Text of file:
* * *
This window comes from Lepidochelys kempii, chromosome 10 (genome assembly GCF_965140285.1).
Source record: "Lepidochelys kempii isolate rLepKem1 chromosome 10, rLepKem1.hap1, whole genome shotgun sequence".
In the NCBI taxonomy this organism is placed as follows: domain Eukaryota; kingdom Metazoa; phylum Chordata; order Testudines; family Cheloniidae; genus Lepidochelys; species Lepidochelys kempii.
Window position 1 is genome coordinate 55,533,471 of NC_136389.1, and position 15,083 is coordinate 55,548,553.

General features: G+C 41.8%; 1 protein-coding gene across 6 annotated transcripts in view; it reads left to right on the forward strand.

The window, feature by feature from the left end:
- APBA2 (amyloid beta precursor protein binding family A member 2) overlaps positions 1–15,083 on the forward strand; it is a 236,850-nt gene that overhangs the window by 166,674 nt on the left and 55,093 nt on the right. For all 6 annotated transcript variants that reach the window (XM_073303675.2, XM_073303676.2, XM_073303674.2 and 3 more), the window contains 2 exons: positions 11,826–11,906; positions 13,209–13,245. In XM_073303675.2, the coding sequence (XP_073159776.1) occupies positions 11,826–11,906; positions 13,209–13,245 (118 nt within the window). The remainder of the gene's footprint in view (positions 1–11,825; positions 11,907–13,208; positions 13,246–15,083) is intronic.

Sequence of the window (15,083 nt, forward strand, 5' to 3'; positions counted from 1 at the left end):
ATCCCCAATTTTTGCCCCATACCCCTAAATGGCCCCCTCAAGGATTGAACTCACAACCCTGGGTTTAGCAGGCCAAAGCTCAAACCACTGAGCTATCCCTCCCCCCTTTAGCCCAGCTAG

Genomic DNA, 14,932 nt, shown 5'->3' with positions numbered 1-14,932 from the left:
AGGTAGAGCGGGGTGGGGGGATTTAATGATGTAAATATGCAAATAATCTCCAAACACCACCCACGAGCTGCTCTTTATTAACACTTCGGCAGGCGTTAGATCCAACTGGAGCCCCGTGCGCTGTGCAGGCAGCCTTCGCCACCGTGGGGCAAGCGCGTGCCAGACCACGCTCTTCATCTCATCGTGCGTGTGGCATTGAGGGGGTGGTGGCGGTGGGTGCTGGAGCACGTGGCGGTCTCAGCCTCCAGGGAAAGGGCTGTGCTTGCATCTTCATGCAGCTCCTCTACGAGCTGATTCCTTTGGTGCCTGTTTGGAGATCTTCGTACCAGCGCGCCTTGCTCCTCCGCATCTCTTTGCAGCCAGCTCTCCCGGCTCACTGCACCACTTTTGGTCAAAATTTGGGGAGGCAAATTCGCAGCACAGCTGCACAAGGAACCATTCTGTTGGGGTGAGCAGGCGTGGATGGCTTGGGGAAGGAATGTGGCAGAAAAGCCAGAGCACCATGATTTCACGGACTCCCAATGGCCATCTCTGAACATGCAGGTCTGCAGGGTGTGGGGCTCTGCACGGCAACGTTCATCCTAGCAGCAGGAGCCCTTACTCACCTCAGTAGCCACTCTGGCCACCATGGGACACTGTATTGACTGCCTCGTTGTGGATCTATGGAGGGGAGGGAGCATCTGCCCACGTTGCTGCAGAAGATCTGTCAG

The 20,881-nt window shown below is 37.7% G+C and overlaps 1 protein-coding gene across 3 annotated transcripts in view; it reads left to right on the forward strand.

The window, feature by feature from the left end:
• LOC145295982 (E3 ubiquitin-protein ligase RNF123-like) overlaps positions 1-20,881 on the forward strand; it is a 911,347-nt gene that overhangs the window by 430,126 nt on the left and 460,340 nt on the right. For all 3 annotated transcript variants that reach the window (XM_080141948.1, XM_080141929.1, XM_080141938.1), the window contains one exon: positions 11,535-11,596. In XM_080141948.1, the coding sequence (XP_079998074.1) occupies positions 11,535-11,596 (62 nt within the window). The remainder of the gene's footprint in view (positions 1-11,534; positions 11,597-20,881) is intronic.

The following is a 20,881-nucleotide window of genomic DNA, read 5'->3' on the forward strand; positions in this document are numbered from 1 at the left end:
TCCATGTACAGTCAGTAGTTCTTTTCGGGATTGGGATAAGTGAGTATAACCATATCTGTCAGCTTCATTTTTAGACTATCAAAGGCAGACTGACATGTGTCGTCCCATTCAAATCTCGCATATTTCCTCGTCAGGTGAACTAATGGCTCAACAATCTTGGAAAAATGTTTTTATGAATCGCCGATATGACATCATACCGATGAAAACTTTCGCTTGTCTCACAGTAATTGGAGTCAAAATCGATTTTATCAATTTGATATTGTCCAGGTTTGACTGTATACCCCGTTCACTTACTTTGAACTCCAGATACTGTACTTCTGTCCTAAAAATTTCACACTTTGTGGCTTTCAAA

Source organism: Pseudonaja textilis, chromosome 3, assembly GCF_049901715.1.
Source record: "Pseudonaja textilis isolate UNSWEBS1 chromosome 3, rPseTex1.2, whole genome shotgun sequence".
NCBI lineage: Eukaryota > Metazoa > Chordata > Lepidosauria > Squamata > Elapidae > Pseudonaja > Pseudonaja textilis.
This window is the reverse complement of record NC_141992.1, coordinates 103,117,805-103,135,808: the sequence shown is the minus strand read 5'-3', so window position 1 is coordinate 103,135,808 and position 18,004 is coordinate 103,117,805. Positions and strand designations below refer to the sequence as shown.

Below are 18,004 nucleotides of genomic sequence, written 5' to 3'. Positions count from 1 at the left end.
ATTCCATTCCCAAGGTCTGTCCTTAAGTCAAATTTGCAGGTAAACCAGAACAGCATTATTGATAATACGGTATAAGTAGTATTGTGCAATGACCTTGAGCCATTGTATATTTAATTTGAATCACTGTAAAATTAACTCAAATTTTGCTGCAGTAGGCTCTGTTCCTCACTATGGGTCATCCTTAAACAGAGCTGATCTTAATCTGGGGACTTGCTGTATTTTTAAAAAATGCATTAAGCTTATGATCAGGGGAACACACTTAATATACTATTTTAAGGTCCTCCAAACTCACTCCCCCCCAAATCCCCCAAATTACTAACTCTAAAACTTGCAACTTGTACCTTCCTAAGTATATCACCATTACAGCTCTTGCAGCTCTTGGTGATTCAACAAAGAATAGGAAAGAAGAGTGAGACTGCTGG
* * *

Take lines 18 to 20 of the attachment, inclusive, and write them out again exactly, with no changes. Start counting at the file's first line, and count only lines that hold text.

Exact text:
Source record: "Pseudonaja textilis isolate UNSWEBS1 chromosome 3, rPseTex1.2, whole genome shotgun sequence".
NCBI lineage: Eukaryota > Metazoa > Chordata > Lepidosauria > Squamata > Elapidae > Pseudonaja > Pseudonaja textilis.
This window is the reverse complement of record NC_141992.1, coordinates 103,117,805-103,135,808: the sequence shown is the minus strand read 5'-3', so window position 1 is coordinate 103,135,808 and position 18,004 is coordinate 103,117,805. Positions and strand designations below refer to the sequence as shown.